For those of you who were unaware, the past three weeks I have been working on my travel beard. Inspired by the lead singer of the Zac Brown Band, I had decided “eh, why not. Its cold here anyways.” However, today my tune changed a bit. As I trumped through the streets of Torino on my way back to school I realized how annoying my beard had become.

For starters, its already starting to warm up here in Torino so the facial fuzz was beginning to itch a wee bit.  Second, it was quickly degenerating from a quaintly backwoods outdoorsman beard to a face carpet one would expect to find on a homeless vagabond. I don’t have any sort of trimming tools here with me so I was at the mercy of Mother Nature for keeping my beard in shape. Finally, it was just a nuisance when eating or drinking. I had to make sure to eat small bites and daintily sip milk in order to keep my facial hair from smelling foul.

So I treated myself to a hot shave at an Italian barber shop this afternoon. I stepped into the shop as the last customer was walking out the door and did my best to ask for a shave in Italian. Well, I barely had to say anything because immediately when I pointed to my face the barber knew what I needed. He said “Ohhhhhh tu barba, eh?” (Ohhhhhh, your beard, eh?) and ushered me to the chair. While he got a new edge on his razor and began mixing the hot lather he and I had a tentative conversation in Italian. At first he assumed I was Italian and asked where in Italy I’m from. It appears my basic conversational Italian of hi, how are you, I would like, etc. has become passable enough to be authentic. He was just thrown by my accent and was wondering which part of the peninsula it hailed from.

I laughed and explained “No, no, no. Mi no Italiano, sonno Americano. Abito in New Jersey.” He looked at me funny and asked where in the world is New Jersey in America. I told him the north and apparently that was good enough for him and he said “Ohhh, si! The North.” And asked why I was in Italy. So I explained I am a student of communications and art here at the “Universita Degli Studi di Torino” down by the river. At this point my Italian ability ran dry, and I really struggled to understand what he was telling me so I did a lot of smiling and nodding. It didn’t really matter though because he was ready to begin the procedure.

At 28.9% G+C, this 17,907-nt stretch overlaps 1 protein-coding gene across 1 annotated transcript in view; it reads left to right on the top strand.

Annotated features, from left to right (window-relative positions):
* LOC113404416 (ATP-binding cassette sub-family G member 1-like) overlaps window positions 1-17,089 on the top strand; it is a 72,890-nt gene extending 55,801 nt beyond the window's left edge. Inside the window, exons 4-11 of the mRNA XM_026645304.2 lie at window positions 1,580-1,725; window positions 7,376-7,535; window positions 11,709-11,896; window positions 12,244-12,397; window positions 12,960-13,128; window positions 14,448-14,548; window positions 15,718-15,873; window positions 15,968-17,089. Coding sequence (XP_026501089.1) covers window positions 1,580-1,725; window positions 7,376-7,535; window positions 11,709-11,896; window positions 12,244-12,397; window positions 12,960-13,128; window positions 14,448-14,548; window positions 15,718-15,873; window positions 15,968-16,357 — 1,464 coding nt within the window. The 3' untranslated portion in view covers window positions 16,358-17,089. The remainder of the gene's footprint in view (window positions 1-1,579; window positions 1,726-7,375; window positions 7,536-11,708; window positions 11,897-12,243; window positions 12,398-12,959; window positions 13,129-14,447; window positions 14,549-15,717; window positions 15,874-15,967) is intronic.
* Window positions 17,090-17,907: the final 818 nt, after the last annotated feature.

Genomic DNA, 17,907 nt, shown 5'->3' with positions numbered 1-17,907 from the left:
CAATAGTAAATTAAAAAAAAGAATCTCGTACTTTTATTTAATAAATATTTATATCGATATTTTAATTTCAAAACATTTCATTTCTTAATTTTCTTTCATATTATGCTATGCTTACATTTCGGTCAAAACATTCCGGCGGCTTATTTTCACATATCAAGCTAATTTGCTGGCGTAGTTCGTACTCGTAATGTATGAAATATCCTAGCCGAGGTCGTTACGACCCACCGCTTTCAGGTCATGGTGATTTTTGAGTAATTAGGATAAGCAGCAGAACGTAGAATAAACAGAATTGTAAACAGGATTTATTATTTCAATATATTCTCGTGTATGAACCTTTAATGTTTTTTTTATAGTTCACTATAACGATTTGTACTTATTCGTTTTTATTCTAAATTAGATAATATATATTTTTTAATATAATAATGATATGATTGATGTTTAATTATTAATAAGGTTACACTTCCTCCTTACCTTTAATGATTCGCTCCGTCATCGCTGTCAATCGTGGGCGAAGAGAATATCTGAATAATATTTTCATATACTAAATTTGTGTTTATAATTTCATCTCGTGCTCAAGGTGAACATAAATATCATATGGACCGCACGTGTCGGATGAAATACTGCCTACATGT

I spent the next 20 minutes staring at the ceiling, smelling the faint aroma of the cheap cigarettes he smokes in the shop. He carefully gave me a hot shave, followed by a cold shave, then applied some ointment to treat the little bit of razor burn on my neck, and finally slapped some aftershave on. It was pretty amazing; I’ve never had such a close and reinvigorating shave. He apparently got a kick out of it too. I’ve never seen anyone get so excited over shaving as he practically danced around the chair and wielded the razor like I imagine Van Gogh wielded his paintbrush; with a lot of eccentrically waving the tool around while choosing a spot to attack. Typical Italian, even the most mundane activity needs to be approached with pizazz and abundant energy.

At some point during this excitement my barber’s buddies stopped into the shop to talk about the evenings activities. I was thrilled, not only did I get a show but I also got to eavesdrop on a stereotypically loud and emotional Italian conversation. From what I could decipher they at first debated going to see a French film being shown in the local cinema, that got thrown out the window though. One of the mysterious chit chatters suddenly exclaimed “Robert DiNero!” and either hit the newspaper or started waving it around in the air guessing by the sounds. That appeared to seal the deal as all the guys got excited about seeing a Robert DiNero film. Not too long after this my face was successfully deforested and my barber friend asked “Va bene?” (Good?). I retorted by waving my hands around and saying “Va bene! Bellisimo!” (Good! Beautiful!).

What an experience. I’m already contemplating starting a new beard just so I can go back in three weeks.